Can Lasers Blind You?




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Can lasers blind you? Yes, lasers can blind you. But there is nothing to worry about if you are not going to look at the laser for a long period of time. In case you will look at it then the odds can be against you. 

Lasers Blind You

Lasers or not something to play around with. You will see them in everyday activities such as scanning machines, DJ shows, printing press, and even on your personal computers.

Here is a related article that might interest you on Can A Blind Person Own A Gun?

Human exposure to lasers is increasing by the day. And the damages that lasers are causing are manifold. Our eyes are vulnerable to high exposure to light. 

Let’s find out the kind of damage laser beams can cause to our eyes.

What Happens When A Laser Hits Our Eyes? Can Lasers Blind You? 

If a laser beam is closely pointed to a person’s eye, the light will first pass through the pupil. This light is already concentrated and is then further focused by the lens on a precise area on the retina. This can penetrate the retinal layers causing scars or a burn in the eye. 

The more time the light will stay in the person’s eye, the more injury it will cause. The person’s central vision can be entirely lost, becoming permanently blind. Therefore, it is highly recommended to avoid exposure to high light beams, especially laser pointers.

How Can Lasers Affect Your Eyes?

Lasers can cause a damaging effect on your eye in the following ways:

  • If the laser hits your retina, you might experience a bright light flash when the retina is exposed to 2mW brightness for a short time. This can cause an eye impairment that may turn into chronic eye loss.
  • Any bright light that the eye sees for at least a quarter or more than a second can potentially damage the eye. Naturally, the eye starts to blink after every 0.2 seconds. This is a natural defense mechanism adopted by our body to protect the eyes. However, if a laser beam is 1mW or more, it can easily hurt your eyes permanently.
  • Sometimes it is just a flash of blindness. This means that you only get blind temporarily due to light flashing or the high intensity of a beam that can cause damage to the retina.
  • Lasers that range from 5 mW to 500 mW can damage your eyesight permanently; they can even burn your eyes.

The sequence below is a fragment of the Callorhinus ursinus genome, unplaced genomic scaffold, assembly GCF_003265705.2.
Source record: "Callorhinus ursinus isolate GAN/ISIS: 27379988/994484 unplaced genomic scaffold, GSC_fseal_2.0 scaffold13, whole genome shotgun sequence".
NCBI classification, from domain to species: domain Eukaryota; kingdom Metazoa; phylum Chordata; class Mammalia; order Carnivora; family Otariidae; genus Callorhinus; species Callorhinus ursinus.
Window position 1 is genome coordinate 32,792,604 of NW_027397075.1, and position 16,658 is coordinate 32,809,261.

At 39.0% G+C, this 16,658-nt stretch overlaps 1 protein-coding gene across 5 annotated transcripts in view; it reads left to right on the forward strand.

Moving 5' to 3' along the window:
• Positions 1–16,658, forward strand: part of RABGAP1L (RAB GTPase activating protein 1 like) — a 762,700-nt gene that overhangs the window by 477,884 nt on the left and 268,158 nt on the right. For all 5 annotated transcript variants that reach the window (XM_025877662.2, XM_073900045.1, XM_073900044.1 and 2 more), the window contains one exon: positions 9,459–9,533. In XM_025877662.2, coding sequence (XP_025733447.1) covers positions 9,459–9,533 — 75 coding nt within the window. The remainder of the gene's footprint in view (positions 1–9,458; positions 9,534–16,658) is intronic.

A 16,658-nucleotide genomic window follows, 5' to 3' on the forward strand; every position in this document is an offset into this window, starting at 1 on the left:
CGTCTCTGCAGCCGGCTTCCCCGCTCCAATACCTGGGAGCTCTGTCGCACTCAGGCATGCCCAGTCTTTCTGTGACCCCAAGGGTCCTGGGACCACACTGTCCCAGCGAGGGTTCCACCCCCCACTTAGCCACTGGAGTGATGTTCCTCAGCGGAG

• Colored lasers can also be hazardous for your eyes. If we look at the research then we can safely say that the laser which is green in colour may be more terrible than red.
  • The person affected by laser beams can have double vision, distorted images, floaters, and might see flashing lights.
  • Sometimes a flash from the camera or sudden exposure to a light channel can temporarily affect the person’s eye. This is not quite dangerous, yet it still depends on the situation. If a person is driving a car or flying an airplane, this can be their worst nightmare.
  • You should remember that the wavelength of the light holds an importance and which tissue is going to be exposed also plays an important role. 
  • The part of the eye which is most susceptible to being damaged by laser is the cornea or pupil. They are one of the most sensitive eye parts as they focus and capture images.

Things to Avoid:

Make sure you follow these rules by heart if you see yourself getting around lasers. 

  • Lasers should be kept out of the reach of children. Never buy laser pointers for them.
  • Never aim or point out the laser directly into someone’s eyes. This can cause a severe accident.
  • At times children throw laser beams into animal eyes. This can cause them a lot of damage because the light’s wavelength can cause chronic eye impairment.
  • Never point the laser beam at the moving vehicle, especially cars and buses. The driver can get startled and can experience temporary blindness. This can cause serious accidents.
  • Never buy a laser that has the capacity to meet more than 5mw of power.
  • Always read the label printed on the back of toy guns, laser beams, etc., and see their wavelength written on it. Try getting a class one laser product with a lower emission level.
  • Try to wear eye protection gear so that the laser doesn’t go directly into the eye.
  • The opthamologist or optometrist is the one to see if the laser managed to hurt your eye. 


Lasers can be dangerous so make sure that you are not playing around with them consciously. Caution is necessary when you are around lasers.

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